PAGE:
When we saw the word ‘Sport” in the Outlander Sport’s name designation, we expected our tester to deliver a good driving experience. Sadly, it proved to be somewhat of a mixed bag. Part of this is due to the noisy 2.4 liter four cylinder engine, which lacks the refinement that defines other four cylinder SUV entries. While the 164 horsepower on tap is a notable improvement over the anemic 148 horsepower offered by the base 2.0 liter four cylinder engine, there is not alot of low end torque, and the engine forces drivers to go to the higher regions of the rpm range to access the small powerband. While this tendency does not show itself in city driving, it rears its ugly head in freeway driving, with the engine preferring to take its time in passing maneuvers as well shooting down freeway on-ramps.
The other culprit is the CVT that the engine is mated to, with the unit being intrusively noisy when tasked with acceleration. Alot of this noise makes its way into the cabin, and it compounds the fact that this transmission simply does not do a very good job of working with the 2.4 liter’s character. Things eventually quiet down once the Outlander reaches a solid cruising speed, but every time you mash the gas pedal, the Outlander Sport lets you know that it is giving everything it has to make the job done. In an age where turbocharged four cylinders give SUV drivers more confidence in freeway driving, the naturally aspirated 2.4 liter’s inability to do so really made us wish that Mitsubishi will eventually put in a similar offering for the Sport, since we believe that it will really improve the Outlander Sport’s driving demeanor long term.
Thankfully despite the evident flaws that exist in the driving experience, there were some good attributes that we came to like during our tester’s stay with us. Ride quality for example was very smooth and composed, with many divots and holes being muted, though larger road distrubances do make themselves known. It’s not a pillowy ride like some luxury oriented SUVs, but what’s present should still please customers. Fuel economy (a top prioirity for the company in recent years) is also in abundance, with GT models like our tester capable of achieving 28 mpg on the freeway and an equally impressive 23 mpg in the city. Whe looked at alongside the 25 mpg combined rating, these figures should please fuel conscious buyers, and they are also higher than some of its rivals in the segment including the Kia Sportage and the Jeep Compass.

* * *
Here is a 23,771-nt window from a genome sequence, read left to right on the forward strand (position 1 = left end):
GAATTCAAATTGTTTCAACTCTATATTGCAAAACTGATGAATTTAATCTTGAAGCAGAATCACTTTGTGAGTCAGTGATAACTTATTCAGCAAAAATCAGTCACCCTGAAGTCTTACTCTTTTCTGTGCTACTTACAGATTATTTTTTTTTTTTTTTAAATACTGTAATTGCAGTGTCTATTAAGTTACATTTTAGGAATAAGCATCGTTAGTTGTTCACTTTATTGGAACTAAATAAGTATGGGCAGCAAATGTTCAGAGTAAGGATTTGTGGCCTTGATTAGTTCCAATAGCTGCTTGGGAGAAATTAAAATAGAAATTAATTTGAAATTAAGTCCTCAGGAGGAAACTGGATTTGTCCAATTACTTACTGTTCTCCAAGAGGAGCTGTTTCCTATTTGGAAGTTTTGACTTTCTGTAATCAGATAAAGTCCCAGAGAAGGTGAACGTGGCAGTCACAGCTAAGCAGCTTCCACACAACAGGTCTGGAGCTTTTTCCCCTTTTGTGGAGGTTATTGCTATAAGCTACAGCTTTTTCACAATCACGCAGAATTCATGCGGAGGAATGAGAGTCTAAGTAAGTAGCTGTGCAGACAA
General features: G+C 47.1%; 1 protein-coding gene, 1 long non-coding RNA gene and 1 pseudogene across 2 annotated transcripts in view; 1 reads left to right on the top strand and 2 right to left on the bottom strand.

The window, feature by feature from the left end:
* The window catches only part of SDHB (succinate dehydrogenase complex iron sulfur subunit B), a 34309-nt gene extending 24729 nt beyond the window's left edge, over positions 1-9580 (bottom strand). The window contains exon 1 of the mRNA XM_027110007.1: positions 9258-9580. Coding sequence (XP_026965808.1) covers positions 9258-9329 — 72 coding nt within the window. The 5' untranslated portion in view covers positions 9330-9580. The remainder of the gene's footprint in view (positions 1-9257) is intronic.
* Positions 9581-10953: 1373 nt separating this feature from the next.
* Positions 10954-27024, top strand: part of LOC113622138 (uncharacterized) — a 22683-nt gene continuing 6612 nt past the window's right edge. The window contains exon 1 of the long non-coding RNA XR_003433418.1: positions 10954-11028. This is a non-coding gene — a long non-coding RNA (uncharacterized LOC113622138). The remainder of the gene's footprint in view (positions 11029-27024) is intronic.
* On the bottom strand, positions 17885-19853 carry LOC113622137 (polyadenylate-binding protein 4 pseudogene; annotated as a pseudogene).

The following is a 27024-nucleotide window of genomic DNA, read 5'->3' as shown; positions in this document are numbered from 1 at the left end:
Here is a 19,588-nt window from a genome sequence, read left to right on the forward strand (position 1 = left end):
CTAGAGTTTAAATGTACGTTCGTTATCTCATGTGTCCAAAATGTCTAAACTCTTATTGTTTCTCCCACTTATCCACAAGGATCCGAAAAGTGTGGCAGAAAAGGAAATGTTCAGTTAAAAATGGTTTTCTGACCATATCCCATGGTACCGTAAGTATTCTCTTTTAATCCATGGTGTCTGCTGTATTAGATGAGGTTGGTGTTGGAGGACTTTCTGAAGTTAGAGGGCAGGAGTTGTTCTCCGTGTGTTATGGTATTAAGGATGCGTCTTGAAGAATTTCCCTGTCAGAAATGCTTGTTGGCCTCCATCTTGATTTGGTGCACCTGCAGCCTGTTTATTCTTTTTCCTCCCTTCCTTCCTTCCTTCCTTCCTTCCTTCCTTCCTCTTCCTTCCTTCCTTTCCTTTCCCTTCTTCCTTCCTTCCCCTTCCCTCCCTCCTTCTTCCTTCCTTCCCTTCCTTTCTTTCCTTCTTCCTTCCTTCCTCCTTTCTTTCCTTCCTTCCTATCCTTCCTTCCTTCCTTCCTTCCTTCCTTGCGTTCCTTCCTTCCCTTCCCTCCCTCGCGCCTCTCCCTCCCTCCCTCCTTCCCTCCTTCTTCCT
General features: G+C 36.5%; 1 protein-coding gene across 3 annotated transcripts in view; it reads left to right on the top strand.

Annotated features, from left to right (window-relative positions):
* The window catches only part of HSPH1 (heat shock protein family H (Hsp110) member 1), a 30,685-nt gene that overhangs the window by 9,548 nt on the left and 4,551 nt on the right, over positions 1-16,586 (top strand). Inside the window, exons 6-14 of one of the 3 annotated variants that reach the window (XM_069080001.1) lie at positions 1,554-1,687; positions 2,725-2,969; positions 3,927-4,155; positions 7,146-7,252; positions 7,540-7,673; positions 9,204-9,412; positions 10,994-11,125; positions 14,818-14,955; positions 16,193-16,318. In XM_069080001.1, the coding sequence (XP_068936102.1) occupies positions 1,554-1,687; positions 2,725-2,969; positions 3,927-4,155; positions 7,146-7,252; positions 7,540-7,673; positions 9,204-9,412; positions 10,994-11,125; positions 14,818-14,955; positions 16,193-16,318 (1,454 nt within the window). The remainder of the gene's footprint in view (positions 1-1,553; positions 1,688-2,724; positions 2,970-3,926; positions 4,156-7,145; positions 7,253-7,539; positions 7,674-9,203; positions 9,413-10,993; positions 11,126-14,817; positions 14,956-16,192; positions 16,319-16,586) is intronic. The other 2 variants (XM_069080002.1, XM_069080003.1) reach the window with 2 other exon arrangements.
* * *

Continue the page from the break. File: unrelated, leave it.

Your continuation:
Lastly, our tester also arrived with Mitsu’s All-Wheel Control system (AWC) and look for this trick all-wheel drive system to help the Outlander Sport handle sloppier terrain especially rain soaked back roads and even sections of the country where snow (and the snow covered roads that accompany it) are common during certain times of the year.
As expected from a Mitsubishi product, a solid foundation of value underpins the Outlander Sport’s sales pitch, with base 2.0 liter models starting at $20,945, with the range topping GT raising the price of admission to just over $26,000. If you choose to opt for the Limited Edtion model, buyers are forced into a separate build configurator when going through Mitsubishi’s main website, but the base model still retains its $20,945 asking price and can even be equipped with a decidedly old-school but much appreciated 5-speed manual gearbox ( a rarity in a segment where the manual has gone virtually extinct.)
The 2,4 liter GT LE is a CVT only affair, but it still has a budget friendly base price of $25,545, with AWC models like our tester boasting a slightly higher $26,545. Our lightly optioned non LE tester had a final sticker price of $27,865, which was mainly due to its $995 destination fee versus its two formal pieces of optional equipment an accessory tonneau cover and carpet floor mats. This pricing allows it to hang tough with segment benchmarks, but like its bigger corporate cousin, the Sport is missing some key equipment and technology to truly allow it to punch above its weight class.
Overall we like what we see with the 2019 Mitsubishi Outlander Sport GT. It is not a true jack of all trades like some of its rivals, but what it does have at its disposal still allows it to be a very unique entry in the SUV segment, and we hope that the recent tie up with Nissan will allow some much needed life to be pumped into the Sport especially in regards to powertrain technology and interior refinement.
Carl Malek has been an automotive journalist for over 10 years. First starting out as a freelance photographer before making the transition to writing during college, his work has appeared on numerous automotive forums as well as websites such as Autoshopper.com.
Carl is also a big fan of British vehicles with the bulk of his devotion going to the Morgan Motor Company as well as offerings from Lotus, MG, and Caterham. When he is not writing about automobiles, Carl enjoys spending time with his family and friends in the Metro Detroit area, as well as spending time with his adorable pets.